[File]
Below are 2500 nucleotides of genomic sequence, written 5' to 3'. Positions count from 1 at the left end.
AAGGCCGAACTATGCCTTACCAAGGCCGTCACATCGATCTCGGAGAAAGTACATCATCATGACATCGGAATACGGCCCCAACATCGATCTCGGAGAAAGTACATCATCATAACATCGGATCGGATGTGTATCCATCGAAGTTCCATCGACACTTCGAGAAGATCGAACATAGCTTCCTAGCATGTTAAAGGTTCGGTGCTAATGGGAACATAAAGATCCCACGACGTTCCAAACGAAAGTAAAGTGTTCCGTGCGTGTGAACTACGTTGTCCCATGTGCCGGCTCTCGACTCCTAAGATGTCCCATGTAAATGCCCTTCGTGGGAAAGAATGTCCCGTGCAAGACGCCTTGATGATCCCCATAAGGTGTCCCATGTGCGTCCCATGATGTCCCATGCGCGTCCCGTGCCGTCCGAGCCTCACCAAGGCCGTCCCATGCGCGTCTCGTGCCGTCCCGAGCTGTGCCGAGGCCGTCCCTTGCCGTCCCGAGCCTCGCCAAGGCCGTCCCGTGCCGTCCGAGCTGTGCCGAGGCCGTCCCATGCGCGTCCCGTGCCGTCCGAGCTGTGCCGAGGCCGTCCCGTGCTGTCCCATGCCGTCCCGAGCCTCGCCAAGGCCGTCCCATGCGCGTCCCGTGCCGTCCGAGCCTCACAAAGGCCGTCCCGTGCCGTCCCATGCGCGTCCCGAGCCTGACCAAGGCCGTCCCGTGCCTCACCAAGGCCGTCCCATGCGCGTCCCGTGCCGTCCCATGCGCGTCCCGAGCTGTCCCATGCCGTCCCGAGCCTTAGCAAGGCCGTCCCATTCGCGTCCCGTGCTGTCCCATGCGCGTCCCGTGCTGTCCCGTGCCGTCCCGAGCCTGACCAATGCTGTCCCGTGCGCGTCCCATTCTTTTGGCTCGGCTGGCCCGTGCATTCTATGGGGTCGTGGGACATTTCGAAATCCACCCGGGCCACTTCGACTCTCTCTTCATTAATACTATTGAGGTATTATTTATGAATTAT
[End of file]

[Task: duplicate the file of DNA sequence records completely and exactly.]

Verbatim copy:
Below are 2500 nucleotides of genomic sequence, written 5' to 3'. Positions count from 1 at the left end.
AAGGCCGAACTATGCCTTACCAAGGCCGTCACATCGATCTCGGAGAAAGTACATCATCATGACATCGGAATACGGCCCCAACATCGATCTCGGAGAAAGTACATCATCATAACATCGGATCGGATGTGTATCCATCGAAGTTCCATCGACACTTCGAGAAGATCGAACATAGCTTCCTAGCATGTTAAAGGTTCGGTGCTAATGGGAACATAAAGATCCCACGACGTTCCAAACGAAAGTAAAGTGTTCCGTGCGTGTGAACTACGTTGTCCCATGTGCCGGCTCTCGACTCCTAAGATGTCCCATGTAAATGCCCTTCGTGGGAAAGAATGTCCCGTGCAAGACGCCTTGATGATCCCCATAAGGTGTCCCATGTGCGTCCCATGATGTCCCATGCGCGTCCCGTGCCGTCCGAGCCTCACCAAGGCCGTCCCATGCGCGTCTCGTGCCGTCCCGAGCTGTGCCGAGGCCGTCCCTTGCCGTCCCGAGCCTCGCCAAGGCCGTCCCGTGCCGTCCGAGCTGTGCCGAGGCCGTCCCATGCGCGTCCCGTGCCGTCCGAGCTGTGCCGAGGCCGTCCCGTGCTGTCCCATGCCGTCCCGAGCCTCGCCAAGGCCGTCCCATGCGCGTCCCGTGCCGTCCGAGCCTCACAAAGGCCGTCCCGTGCCGTCCCATGCGCGTCCCGAGCCTGACCAAGGCCGTCCCGTGCCTCACCAAGGCCGTCCCATGCGCGTCCCGTGCCGTCCCATGCGCGTCCCGAGCTGTCCCATGCCGTCCCGAGCCTTAGCAAGGCCGTCCCATTCGCGTCCCGTGCTGTCCCATGCGCGTCCCGTGCTGTCCCGTGCCGTCCCGAGCCTGACCAATGCTGTCCCGTGCGCGTCCCATTCTTTTGGCTCGGCTGGCCCGTGCATTCTATGGGGTCGTGGGACATTTCGAAATCCACCCGGGCCACTTCGACTCTCTCTTCATTAATACTATTGAGGTATTATTTATGAATTAT